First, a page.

|Photo from here.|
While the Appalachian Trail was built in New York in the 1920s and 1930s (meant to serve as a regional resource for city dwellers), the Appalachian Trail station is much newer. It was built in 1991 at the behest of MetroNorth and the New York-New Jersey Trail Conference, which maintains the trail in the area. The total cost of the station? Just $10,000, with negligible additional costs for a few trains to stop. Even if only a few hundred people use the station each year, their fares add up to more than that every year.
|The Bay Circuit Trail runs 200+ miles around Boston,|
including around Walden Pond. Full section map here.
And even if you choose to drive, Walden Pond can be hard to get to. There's an $8 per car fee, but the 300-space lot routinely fills to capacity on weekends in the summer, with a line of cars idling on Route 126, waiting for an open spot (there is minimal other parking nearby on the narrow roads in the area). And while some people certainly come by train or bicycle, many more are put off by the relatively long walk from the local train station. But what if the train stopped at Walden?
The $10,000 MetroNorth spent on its station in 1991 would be about $18,000 today, with more cost, perhaps, because the site is more remote than the Appalachian Trail Station. And two platforms might be required since the railroad there has two tracks, so the cost might be upwards of $50,000 for a simple station. (I don't know if you could get an ADA waiver given the remoteness of the station; if not a mechanical lift may suffice for infrequent wheelchair-bound visitors.) Stops could be made on weekends year-round (or at least during non-snowy months) and perhaps even on some afternoon and evening trains in the summer for late-day swimmers and picnickers.
From there, the Bay Circuit Trail provides hiking in either direction, and the station sits in the middle of one of the largest trail networks and conserved areas in the region. (We can have an argument about the merits of conservation land encouraging sprawl and high housing prices, but this at least is a large, mostly-contiguous portion.) For pond visitors, the swimming beach is a 15 minute walk along a wooded path, rather than a narrow roadway shoulder. This is about as long as the walk from Manchester-by-the-Sea to Singing Beach, at trek made by hundreds of beachgoers on warm summer days. At $15 per roundtrip, it would only take 83 passengers per day for 20 weekends of the year to make back the construction cost of the station—in one year.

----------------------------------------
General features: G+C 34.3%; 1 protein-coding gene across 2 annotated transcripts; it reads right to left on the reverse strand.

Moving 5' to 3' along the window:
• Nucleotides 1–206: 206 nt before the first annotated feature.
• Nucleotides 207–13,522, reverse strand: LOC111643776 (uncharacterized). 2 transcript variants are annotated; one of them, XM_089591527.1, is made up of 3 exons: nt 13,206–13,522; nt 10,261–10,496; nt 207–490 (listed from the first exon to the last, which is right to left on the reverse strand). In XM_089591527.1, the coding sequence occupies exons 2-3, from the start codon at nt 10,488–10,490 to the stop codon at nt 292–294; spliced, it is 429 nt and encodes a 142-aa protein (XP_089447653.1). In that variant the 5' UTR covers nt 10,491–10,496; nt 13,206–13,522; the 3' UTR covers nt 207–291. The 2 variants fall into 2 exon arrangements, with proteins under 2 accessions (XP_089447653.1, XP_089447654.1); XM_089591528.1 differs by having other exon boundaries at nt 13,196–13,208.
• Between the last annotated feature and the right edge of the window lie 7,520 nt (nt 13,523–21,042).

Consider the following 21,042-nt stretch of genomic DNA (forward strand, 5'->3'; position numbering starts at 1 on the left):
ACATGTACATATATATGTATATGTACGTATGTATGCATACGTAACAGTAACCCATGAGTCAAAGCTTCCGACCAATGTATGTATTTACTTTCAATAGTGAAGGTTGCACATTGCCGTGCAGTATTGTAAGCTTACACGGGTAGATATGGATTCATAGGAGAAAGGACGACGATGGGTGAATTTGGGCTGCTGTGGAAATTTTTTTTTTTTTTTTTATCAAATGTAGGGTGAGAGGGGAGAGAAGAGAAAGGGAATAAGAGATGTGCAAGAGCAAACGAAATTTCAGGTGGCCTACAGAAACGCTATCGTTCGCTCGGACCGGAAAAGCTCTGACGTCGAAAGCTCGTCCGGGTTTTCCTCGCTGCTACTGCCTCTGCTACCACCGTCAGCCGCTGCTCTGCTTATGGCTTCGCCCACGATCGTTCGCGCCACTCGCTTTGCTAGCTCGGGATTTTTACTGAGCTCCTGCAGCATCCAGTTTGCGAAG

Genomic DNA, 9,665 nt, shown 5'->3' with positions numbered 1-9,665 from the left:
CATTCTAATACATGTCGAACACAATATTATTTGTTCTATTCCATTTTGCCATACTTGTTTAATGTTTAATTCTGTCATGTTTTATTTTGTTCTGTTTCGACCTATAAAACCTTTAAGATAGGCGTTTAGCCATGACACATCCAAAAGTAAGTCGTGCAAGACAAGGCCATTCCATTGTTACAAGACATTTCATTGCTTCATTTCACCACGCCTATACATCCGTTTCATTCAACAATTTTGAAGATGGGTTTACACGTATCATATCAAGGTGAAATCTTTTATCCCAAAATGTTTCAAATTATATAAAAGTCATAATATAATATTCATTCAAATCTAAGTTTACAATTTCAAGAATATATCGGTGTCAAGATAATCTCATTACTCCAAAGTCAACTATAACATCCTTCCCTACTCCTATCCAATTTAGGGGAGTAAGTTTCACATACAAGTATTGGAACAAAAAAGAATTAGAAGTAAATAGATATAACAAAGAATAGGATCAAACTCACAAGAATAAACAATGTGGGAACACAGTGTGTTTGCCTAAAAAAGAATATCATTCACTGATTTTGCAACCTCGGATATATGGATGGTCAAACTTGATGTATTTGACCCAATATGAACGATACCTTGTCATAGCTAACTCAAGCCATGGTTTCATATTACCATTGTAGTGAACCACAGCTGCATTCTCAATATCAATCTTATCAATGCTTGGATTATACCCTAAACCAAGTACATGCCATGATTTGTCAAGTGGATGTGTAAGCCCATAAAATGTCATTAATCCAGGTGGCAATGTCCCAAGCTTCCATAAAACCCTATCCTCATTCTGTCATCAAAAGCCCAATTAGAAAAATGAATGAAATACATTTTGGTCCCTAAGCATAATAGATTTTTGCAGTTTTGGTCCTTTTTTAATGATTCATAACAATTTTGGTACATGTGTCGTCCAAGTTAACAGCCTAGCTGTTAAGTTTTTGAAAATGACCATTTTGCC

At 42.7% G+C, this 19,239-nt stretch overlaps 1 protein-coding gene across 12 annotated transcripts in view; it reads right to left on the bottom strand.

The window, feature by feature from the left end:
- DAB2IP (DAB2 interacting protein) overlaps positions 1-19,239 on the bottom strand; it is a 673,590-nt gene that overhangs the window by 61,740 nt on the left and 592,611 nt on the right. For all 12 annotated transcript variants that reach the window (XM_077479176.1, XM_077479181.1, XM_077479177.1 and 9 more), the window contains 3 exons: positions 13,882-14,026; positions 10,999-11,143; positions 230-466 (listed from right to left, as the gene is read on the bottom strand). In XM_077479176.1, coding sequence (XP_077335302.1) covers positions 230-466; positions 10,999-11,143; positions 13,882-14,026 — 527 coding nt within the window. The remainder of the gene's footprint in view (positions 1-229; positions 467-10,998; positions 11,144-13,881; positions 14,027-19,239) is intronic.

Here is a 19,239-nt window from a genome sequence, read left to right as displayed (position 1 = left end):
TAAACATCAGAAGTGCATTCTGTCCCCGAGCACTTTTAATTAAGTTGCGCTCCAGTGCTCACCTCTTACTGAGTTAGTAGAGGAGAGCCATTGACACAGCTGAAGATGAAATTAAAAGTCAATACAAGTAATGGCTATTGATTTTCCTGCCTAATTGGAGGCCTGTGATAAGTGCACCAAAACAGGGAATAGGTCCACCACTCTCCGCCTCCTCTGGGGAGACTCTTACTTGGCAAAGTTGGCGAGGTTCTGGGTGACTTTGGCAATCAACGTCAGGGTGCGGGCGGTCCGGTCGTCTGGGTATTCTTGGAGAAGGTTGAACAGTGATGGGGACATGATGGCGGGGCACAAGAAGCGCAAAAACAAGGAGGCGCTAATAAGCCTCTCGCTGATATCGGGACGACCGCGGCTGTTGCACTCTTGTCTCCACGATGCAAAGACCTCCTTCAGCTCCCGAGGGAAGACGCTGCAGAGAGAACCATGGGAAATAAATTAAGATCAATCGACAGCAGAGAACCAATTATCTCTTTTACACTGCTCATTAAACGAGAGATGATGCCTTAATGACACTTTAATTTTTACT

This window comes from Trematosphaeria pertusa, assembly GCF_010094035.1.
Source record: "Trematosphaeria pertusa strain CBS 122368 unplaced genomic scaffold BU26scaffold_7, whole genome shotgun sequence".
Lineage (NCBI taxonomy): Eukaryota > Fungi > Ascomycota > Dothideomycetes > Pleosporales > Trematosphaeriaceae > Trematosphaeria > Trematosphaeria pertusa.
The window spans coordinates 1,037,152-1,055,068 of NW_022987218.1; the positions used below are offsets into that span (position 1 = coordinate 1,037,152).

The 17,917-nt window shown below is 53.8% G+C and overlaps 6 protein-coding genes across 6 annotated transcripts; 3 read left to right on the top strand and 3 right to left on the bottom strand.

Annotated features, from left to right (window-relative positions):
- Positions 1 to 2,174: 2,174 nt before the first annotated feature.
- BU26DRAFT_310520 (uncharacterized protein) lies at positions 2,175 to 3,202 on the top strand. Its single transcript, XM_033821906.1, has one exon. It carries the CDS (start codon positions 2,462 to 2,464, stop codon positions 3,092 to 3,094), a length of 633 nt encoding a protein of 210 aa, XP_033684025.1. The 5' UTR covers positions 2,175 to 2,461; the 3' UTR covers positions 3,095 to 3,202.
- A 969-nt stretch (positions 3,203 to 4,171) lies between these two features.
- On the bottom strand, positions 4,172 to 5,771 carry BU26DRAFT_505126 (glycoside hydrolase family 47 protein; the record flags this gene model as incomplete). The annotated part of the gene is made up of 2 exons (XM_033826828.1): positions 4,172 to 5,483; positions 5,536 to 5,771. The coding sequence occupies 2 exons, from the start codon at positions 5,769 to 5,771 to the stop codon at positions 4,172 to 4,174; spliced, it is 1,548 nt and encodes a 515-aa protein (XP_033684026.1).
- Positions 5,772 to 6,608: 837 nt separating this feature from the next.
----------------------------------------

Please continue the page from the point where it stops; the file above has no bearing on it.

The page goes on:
|Photo from here.|
The Bay Circuit Trail, Appalachian Mountain Club and The Trustees of Reservations—two large, longstanding Boston-based outdoors advocacy organizations—could work to promote transit-friendly excursions for city dwellers. There would be more options for Walden Pond visitors to get to the reservation (and fewer cars), more revenue for the T with minimal expenses and more opportunities for people from the city who may not have a car to get outside and active. There are questions of erosion: perhaps such a partnership could put a portion of each ticket sold to and from Walden towards the maintenance of the trails there. Other than slightly longer trips for Fitchburg Line weekend riders (and given the padding currently built in to the schedule, I'm sure a stop could be built in without any delay), everyone is a winner.
This should happen.